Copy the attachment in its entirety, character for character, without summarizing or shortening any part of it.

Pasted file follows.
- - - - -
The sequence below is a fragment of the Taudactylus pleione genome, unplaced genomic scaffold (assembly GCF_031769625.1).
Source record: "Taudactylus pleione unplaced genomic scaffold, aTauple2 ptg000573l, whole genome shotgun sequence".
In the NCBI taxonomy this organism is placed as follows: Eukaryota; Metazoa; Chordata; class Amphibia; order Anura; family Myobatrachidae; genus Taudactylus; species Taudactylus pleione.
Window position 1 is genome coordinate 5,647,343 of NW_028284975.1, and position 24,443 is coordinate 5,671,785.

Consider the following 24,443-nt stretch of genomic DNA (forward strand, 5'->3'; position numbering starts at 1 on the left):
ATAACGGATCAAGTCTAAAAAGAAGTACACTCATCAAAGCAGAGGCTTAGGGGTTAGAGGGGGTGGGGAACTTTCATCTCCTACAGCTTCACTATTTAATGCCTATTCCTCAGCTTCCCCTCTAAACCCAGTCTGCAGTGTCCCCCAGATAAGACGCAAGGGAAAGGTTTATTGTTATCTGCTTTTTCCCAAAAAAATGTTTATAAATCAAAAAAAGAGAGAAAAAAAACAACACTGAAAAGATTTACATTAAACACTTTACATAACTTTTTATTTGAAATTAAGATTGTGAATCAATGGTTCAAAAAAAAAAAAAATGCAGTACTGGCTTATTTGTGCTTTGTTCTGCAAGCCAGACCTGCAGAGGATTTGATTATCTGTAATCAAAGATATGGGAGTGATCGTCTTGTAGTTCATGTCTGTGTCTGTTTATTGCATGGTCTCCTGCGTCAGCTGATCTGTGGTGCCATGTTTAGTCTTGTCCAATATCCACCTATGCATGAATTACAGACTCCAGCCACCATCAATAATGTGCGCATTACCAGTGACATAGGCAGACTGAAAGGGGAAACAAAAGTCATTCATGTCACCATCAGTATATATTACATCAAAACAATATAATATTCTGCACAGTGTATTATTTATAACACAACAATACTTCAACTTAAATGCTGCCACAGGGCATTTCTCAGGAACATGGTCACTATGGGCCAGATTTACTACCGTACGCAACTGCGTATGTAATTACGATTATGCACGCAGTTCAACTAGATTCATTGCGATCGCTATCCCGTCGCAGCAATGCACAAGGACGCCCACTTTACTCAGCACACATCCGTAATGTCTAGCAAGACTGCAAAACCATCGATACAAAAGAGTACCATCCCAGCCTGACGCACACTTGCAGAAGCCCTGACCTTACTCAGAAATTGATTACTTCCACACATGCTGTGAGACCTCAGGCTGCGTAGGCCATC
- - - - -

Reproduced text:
The sequence below is a fragment of the Taudactylus pleione genome, unplaced genomic scaffold (assembly GCF_031769625.1).
Source record: "Taudactylus pleione unplaced genomic scaffold, aTauple2 ptg000573l, whole genome shotgun sequence".
In the NCBI taxonomy this organism is placed as follows: Eukaryota; Metazoa; Chordata; class Amphibia; order Anura; family Myobatrachidae; genus Taudactylus; species Taudactylus pleione.
Window position 1 is genome coordinate 5,647,343 of NW_028284975.1, and position 24,443 is coordinate 5,671,785.

Consider the following 24,443-nt stretch of genomic DNA (forward strand, 5'->3'; position numbering starts at 1 on the left):
ATAACGGATCAAGTCTAAAAAGAAGTACACTCATCAAAGCAGAGGCTTAGGGGTTAGAGGGGGTGGGGAACTTTCATCTCCTACAGCTTCACTATTTAATGCCTATTCCTCAGCTTCCCCTCTAAACCCAGTCTGCAGTGTCCCCCAGATAAGACGCAAGGGAAAGGTTTATTGTTATCTGCTTTTTCCCAAAAAAATGTTTATAAATCAAAAAAAGAGAGAAAAAAAACAACACTGAAAAGATTTACATTAAACACTTTACATAACTTTTTATTTGAAATTAAGATTGTGAATCAATGGTTCAAAAAAAAAAAAAATGCAGTACTGGCTTATTTGTGCTTTGTTCTGCAAGCCAGACCTGCAGAGGATTTGATTATCTGTAATCAAAGATATGGGAGTGATCGTCTTGTAGTTCATGTCTGTGTCTGTTTATTGCATGGTCTCCTGCGTCAGCTGATCTGTGGTGCCATGTTTAGTCTTGTCCAATATCCACCTATGCATGAATTACAGACTCCAGCCACCATCAATAATGTGCGCATTACCAGTGACATAGGCAGACTGAAAGGGGAAACAAAAGTCATTCATGTCACCATCAGTATATATTACATCAAAACAATATAATATTCTGCACAGTGTATTATTTATAACACAACAATACTTCAACTTAAATGCTGCCACAGGGCATTTCTCAGGAACATGGTCACTATGGGCCAGATTTACTACCGTACGCAACTGCGTATGTAATTACGATTATGCACGCAGTTCAACTAGATTCATTGCGATCGCTATCCCGTCGCAGCAATGCACAAGGACGCCCACTTTACTCAGCACACATCCGTAATGTCTAGCAAGACTGCAAAACCATCGATACAAAAGAGTACCATCCCAGCCTGACGCACACTTGCAGAAGCCCTGACCTTACTCAGAAATTGATTACTTCCACACATGCTGTGAGACCTCAGGCTGCGTAGGCCATC